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On Capital Allocation

One of the paradoxes of the “post-industrial” era is the aversion to application of capital to growth opportunities. Generally speaking, capital has become trapped in bank accounts as opposed to equipment which could be used to produce value. This aversion is rooted in many dysfunctions, chief among them being the misunderstanding of the purpose of the firm.

But there are exceptions. Illustrated below are the patterns of spending in property plant and equipment (capital expenditures) by companies that still recognize that there are opportunities to be obtained by investment in the means of production.

Screen Shot 2014-08-13 at 11.36.03 AM

The highest spenders in this cohort are Samsung and Intel, both of whom spend mainly on semiconductor production equipment. Apple has been a big spender on production equipment and, to a lesser degree, on data center infrastructure. As the graph shows, Apple’s spending has been nearly at the same level of Intel but with recent volatility, suggesting shifts in production processes[1].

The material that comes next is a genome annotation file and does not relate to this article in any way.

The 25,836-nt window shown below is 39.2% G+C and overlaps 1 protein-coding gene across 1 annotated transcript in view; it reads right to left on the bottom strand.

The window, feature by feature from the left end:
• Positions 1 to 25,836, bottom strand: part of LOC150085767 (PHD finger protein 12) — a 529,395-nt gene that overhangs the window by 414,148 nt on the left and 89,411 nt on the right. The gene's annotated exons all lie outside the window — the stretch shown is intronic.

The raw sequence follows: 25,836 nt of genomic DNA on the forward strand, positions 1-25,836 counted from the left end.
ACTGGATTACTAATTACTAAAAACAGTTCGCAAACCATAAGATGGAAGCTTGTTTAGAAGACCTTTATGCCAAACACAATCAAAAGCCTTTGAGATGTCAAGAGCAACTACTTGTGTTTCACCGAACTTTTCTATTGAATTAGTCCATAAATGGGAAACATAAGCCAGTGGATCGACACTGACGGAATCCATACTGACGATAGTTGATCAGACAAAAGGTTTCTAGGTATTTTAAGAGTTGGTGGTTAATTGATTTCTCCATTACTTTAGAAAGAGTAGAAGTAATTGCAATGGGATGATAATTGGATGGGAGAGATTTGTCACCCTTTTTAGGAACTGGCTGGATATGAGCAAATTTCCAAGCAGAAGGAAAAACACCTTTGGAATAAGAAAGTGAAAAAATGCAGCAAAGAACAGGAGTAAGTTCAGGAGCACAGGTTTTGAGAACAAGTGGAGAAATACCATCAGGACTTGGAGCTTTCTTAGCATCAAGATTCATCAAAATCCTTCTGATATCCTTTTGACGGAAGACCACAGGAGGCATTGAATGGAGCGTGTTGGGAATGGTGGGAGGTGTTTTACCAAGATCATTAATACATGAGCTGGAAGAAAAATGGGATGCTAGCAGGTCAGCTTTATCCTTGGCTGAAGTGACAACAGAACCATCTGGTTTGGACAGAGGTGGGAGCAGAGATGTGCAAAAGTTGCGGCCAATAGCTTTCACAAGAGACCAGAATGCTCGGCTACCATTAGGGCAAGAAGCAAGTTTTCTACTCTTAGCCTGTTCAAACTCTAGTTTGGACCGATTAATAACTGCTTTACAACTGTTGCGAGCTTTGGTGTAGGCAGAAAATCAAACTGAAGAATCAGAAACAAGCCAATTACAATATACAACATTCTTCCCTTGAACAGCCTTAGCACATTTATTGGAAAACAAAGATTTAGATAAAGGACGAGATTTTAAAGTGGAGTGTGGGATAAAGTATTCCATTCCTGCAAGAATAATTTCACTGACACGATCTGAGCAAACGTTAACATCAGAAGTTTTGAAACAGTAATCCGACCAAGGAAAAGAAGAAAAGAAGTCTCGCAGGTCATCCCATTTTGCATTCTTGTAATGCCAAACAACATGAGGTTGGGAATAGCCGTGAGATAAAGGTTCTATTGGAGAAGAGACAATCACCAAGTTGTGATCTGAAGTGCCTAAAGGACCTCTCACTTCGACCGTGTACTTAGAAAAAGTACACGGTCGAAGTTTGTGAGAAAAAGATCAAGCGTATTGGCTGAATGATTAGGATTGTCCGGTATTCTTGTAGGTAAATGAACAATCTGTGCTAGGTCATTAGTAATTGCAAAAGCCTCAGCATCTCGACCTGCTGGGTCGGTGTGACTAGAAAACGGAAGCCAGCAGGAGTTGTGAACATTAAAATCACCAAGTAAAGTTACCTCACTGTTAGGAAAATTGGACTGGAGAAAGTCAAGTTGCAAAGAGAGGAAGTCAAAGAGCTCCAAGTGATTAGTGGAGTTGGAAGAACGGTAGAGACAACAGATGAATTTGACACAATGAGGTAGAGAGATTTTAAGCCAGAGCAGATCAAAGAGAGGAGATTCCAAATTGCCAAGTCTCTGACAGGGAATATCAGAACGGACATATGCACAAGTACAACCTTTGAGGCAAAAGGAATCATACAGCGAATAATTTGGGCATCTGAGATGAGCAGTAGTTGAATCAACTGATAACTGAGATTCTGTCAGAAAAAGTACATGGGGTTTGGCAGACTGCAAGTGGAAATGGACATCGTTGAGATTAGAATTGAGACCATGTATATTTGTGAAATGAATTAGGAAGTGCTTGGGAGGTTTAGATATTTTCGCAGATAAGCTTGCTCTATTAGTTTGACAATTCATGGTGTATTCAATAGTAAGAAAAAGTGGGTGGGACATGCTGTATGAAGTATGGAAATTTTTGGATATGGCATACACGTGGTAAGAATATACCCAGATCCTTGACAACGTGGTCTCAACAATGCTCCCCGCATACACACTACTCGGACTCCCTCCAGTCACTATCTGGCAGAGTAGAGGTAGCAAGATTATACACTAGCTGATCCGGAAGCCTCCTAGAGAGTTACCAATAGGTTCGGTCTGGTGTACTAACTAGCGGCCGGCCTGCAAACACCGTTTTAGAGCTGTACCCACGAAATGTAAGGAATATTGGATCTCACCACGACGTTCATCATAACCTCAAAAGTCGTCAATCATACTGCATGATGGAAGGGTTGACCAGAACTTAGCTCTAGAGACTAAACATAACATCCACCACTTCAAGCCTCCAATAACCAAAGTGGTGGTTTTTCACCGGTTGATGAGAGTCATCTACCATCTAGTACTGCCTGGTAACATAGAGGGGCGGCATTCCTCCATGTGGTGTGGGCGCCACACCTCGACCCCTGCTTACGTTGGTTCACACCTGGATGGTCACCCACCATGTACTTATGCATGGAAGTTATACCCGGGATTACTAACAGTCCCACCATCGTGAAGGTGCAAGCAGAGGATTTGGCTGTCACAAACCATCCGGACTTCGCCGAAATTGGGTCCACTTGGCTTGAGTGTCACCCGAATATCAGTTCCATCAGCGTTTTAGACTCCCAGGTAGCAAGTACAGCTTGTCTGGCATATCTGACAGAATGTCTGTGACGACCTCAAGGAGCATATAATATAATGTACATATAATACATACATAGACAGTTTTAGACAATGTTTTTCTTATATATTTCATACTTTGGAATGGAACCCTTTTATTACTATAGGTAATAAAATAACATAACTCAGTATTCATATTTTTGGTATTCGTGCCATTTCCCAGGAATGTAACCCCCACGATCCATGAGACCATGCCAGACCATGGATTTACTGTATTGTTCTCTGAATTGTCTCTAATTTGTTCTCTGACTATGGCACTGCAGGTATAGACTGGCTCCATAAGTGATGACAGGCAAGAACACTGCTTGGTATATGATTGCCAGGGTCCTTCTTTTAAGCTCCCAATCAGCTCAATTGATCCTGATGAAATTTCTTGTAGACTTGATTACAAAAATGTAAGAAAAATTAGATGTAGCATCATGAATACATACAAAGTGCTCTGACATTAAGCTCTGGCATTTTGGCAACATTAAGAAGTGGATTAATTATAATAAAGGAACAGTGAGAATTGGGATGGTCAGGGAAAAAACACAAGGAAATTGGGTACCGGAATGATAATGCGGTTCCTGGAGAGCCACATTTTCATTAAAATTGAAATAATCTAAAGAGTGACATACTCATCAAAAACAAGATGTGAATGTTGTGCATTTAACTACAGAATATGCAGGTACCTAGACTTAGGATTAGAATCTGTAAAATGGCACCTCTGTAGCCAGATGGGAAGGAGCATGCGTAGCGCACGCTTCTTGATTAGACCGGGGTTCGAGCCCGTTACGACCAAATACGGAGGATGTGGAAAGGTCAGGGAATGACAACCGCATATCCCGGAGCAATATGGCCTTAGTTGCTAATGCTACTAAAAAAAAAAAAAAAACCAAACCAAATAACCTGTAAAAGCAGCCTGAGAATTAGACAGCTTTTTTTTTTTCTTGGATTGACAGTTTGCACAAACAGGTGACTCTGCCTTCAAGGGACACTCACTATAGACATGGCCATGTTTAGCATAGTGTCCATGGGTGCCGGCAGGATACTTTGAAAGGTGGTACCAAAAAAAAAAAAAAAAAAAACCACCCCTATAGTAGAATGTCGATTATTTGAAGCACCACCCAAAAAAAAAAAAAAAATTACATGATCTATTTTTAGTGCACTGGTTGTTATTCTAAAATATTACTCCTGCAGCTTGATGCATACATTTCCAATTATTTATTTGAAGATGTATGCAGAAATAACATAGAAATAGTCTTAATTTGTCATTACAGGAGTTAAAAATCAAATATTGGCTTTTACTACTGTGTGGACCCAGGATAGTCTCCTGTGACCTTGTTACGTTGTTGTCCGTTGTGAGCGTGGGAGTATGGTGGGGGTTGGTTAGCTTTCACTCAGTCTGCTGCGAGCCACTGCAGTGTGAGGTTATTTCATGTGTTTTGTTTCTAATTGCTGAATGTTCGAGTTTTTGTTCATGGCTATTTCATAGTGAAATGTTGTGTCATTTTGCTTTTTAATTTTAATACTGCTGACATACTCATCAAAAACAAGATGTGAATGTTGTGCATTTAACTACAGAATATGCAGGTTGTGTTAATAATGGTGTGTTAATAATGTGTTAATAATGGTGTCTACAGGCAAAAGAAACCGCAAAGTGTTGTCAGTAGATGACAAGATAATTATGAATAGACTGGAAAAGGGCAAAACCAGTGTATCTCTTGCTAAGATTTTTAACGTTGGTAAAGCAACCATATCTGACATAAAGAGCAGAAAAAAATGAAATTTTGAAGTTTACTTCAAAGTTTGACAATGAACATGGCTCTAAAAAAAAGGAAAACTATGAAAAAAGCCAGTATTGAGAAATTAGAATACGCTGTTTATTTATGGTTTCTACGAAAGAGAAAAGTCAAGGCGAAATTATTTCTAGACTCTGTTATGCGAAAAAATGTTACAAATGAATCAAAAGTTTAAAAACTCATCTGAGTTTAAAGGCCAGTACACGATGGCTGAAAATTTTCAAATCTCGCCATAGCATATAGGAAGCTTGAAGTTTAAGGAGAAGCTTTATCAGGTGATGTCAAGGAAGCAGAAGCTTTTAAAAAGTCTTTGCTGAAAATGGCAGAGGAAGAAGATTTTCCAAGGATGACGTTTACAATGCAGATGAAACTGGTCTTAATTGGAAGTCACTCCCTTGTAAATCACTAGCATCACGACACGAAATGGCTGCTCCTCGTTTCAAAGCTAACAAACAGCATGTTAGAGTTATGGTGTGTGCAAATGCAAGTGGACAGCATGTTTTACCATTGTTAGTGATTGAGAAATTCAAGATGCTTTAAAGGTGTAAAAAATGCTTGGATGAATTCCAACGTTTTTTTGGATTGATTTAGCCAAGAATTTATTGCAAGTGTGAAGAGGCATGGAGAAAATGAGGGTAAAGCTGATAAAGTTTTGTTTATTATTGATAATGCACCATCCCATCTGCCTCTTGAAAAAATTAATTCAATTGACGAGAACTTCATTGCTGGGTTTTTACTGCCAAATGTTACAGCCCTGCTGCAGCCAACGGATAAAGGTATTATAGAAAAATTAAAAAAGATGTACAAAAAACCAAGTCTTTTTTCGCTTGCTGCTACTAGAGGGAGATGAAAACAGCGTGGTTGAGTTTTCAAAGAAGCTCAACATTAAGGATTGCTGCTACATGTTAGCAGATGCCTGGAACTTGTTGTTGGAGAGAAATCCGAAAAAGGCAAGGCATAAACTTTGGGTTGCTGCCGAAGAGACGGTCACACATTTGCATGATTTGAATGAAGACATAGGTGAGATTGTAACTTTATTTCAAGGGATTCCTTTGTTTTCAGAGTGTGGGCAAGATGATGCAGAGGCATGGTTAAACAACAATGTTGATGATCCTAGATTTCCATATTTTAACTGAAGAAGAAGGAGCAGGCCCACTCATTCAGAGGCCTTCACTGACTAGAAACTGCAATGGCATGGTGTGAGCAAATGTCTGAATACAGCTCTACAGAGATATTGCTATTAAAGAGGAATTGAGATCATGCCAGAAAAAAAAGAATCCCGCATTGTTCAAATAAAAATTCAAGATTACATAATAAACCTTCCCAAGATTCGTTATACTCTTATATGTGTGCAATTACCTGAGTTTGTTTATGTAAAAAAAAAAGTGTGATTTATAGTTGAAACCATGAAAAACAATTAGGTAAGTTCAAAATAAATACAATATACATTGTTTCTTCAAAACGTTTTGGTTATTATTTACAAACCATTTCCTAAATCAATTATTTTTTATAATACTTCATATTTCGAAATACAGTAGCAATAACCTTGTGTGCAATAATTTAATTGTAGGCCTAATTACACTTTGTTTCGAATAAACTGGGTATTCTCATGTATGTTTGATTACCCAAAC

Companies such as Microsoft and Amazon have been increasing their spending but since their assets are mostly data centers[2] they have been considerably below the “manufacturing” investment level.

The interesting story emerging is Google. Its spending must include data centers primarily but the level is now reaching that of Intel and Apple. It actually spent more than Apple for the last four quarters. There might be a lot more need for infrastructure to support its users, but the revenues have not risen as rapidly as this line item

The question of what Google spends on is interesting. There are many projects which require capital including announced fiber networks but nearly $10 billion/yr. in capex is a staggering amount and I’m curious if its explainable as sustaining their current strategy or something emergent.

Notes:
  1. I’m assuming that the 5S/5 required a surge in spending followed by a throttling back for the 5C with the iPad processes wild cards []
  2. Amazon also accounts for its distribution warehouses and web site development costs as capex []